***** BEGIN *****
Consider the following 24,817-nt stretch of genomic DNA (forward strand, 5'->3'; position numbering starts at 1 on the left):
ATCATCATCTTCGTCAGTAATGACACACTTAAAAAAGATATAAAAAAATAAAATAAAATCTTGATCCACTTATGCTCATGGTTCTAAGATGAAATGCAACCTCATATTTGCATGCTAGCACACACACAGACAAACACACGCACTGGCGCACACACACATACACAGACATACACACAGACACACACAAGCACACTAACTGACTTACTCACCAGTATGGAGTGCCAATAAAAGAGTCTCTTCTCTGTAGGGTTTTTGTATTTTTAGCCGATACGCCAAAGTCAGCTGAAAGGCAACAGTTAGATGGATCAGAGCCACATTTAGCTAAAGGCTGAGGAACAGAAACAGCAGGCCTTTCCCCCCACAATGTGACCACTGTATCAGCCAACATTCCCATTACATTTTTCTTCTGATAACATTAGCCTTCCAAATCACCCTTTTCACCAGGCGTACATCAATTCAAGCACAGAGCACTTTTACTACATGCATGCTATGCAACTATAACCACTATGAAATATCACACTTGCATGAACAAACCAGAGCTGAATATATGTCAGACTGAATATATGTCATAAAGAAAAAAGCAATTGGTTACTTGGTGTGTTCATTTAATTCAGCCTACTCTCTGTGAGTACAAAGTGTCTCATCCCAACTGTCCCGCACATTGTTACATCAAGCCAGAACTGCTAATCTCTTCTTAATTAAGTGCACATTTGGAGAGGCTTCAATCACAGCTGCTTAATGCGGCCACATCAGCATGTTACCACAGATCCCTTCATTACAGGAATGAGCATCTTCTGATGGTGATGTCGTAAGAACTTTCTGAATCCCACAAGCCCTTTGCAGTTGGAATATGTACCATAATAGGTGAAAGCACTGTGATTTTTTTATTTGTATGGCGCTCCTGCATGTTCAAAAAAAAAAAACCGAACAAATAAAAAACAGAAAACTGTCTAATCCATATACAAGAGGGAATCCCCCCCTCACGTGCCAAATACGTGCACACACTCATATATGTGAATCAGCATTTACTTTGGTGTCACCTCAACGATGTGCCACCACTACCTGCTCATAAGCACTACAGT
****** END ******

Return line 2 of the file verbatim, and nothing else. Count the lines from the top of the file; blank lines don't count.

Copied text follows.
ATCATCATCTTCGTCAGTAATGACACACTTAAAAAAGATATAAAAAAATAAAATAAAATCTTGATCCACTTATGCTCATGGTTCTAAGATGAAATGCAACCTCATATTTGCATGCTAGCACACACACAGACAAACACACGCACTGGCGCACACACACATACACAGACATACACACAGACACACACAAGCACACTAACTGACTTACTCACCAGTATGGAGTGCCAATAAAAGAGTCTCTTCTCTGTAGGGTTTTTGTATTTTTAGCCGATACGCCAAAGTCAGCTGAAAGGCAACAGTTAGATGGATCAGAGCCACATTTAGCTAAAGGCTGAGGAACAGAAACAGCAGGCCTTTCCCCCCACAATGTGACCACTGTATCAGCCAACATTCCCATTACATTTTTCTTCTGATAACATTAGCCTTCCAAATCACCCTTTTCACCAGGCGTACATCAATTCAAGCACAGAGCACTTTTACTACATGCATGCTATGCAACTATAACCACTATGAAATATCACACTTGCATGAACAAACCAGAGCTGAATATATGTCAGACTGAATATATGTCATAAAGAAAAAAGCAATTGGTTACTTGGTGTGTTCATTTAATTCAGCCTACTCTCTGTGAGTACAAAGTGTCTCATCCCAACTGTCCCGCACATTGTTACATCAAGCCAGAACTGCTAATCTCTTCTTAATTAAGTGCACATTTGGAGAGGCTTCAATCACAGCTGCTTAATGCGGCCACATCAGCATGTTACCACAGATCCCTTCATTACAGGAATGAGCATCTTCTGATGGTGATGTCGTAAGAACTTTCTGAATCCCACAAGCCCTTTGCAGTTGGAATATGTACCATAATAGGTGAAAGCACTGTGATTTTTTTATTTGTATGGCGCTCCTGCATGTTCAAAAAAAAAAAACCGAACAAATAAAAAACAGAAAACTGTCTAATCCATATACAAGAGGGAATCCCCCCCTCACGTGCCAAATACGTGCACACACTCATATATGTGAATCAGCATTTACTTTGGTGTCACCTCAACGATGTGCCACCACTACCTGCTCATAAGCACTACAGT